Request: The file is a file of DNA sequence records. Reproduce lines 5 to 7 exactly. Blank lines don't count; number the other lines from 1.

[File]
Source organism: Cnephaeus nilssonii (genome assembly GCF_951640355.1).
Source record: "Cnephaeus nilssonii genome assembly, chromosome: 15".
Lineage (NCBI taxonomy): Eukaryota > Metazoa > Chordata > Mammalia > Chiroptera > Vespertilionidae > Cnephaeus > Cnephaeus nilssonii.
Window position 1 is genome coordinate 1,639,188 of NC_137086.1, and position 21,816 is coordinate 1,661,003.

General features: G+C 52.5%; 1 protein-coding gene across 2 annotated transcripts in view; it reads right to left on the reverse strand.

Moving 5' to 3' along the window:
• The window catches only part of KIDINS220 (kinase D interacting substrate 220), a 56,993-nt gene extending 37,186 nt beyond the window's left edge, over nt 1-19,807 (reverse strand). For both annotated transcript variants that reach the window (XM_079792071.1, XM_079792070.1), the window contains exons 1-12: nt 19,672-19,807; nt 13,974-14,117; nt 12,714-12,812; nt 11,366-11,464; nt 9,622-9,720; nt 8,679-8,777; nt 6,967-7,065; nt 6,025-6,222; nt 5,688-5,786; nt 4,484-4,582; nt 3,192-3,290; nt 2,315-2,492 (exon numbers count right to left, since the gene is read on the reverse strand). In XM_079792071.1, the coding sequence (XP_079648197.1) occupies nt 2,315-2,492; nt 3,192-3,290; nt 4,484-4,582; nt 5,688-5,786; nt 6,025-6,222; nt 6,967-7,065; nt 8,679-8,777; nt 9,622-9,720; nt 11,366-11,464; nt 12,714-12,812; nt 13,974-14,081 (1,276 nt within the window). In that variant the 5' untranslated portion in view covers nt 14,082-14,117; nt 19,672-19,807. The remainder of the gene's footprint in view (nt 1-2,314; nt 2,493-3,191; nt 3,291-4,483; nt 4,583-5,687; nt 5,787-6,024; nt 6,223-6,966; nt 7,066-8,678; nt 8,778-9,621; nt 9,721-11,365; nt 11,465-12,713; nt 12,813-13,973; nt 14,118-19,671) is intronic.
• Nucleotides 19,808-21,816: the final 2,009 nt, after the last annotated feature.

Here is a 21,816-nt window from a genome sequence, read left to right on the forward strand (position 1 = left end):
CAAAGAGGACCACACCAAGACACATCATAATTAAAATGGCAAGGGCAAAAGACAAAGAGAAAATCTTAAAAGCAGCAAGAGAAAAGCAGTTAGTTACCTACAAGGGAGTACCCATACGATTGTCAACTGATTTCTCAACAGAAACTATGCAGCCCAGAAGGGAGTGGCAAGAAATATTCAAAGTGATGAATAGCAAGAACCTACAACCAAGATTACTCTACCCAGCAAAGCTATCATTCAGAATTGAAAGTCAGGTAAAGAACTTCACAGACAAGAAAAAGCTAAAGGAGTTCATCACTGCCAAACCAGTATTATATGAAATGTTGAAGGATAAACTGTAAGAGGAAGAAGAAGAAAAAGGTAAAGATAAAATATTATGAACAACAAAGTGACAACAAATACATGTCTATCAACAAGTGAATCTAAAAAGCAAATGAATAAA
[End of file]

General features: G+C 52.5%; 1 protein-coding gene across 2 annotated transcripts in view; it reads right to left on the reverse strand.

Moving 5' to 3' along the window:
• The window catches only part of KIDINS220 (kinase D interacting substrate 220), a 56,993-nt gene extending 37,186 nt beyond the window's left edge, over nt 1-19,807 (reverse strand). For both annotated transcript variants that reach the window (XM_079792071.1, XM_079792070.1), the window contains exons 1-12: nt 19,672-19,807; nt 13,974-14,117; nt 12,714-12,812; nt 11,366-11,464; nt 9,622-9,720; nt 8,679-8,777; nt 6,967-7,065; nt 6,025-6,222; nt 5,688-5,786; nt 4,484-4,582; nt 3,192-3,290; nt 2,315-2,492 (exon numbers count right to left, since the gene is read on the reverse strand). In XM_079792071.1, the coding sequence (XP_079648197.1) occupies nt 2,315-2,492; nt 3,192-3,290; nt 4,484-4,582; nt 5,688-5,786; nt 6,025-6,222; nt 6,967-7,065; nt 8,679-8,777; nt 9,622-9,720; nt 11,366-11,464; nt 12,714-12,812; nt 13,974-14,081 (1,276 nt within the window). In that variant the 5' untranslated portion in view covers nt 14,082-14,117; nt 19,672-19,807. The remainder of the gene's footprint in view (nt 1-2,314; nt 2,493-3,191; nt 3,291-4,483; nt 4,583-5,687; nt 5,787-6,024; nt 6,223-6,966; nt 7,066-8,678; nt 8,778-9,621; nt 9,721-11,365; nt 11,465-12,713; nt 12,813-13,973; nt 14,118-19,671) is intronic.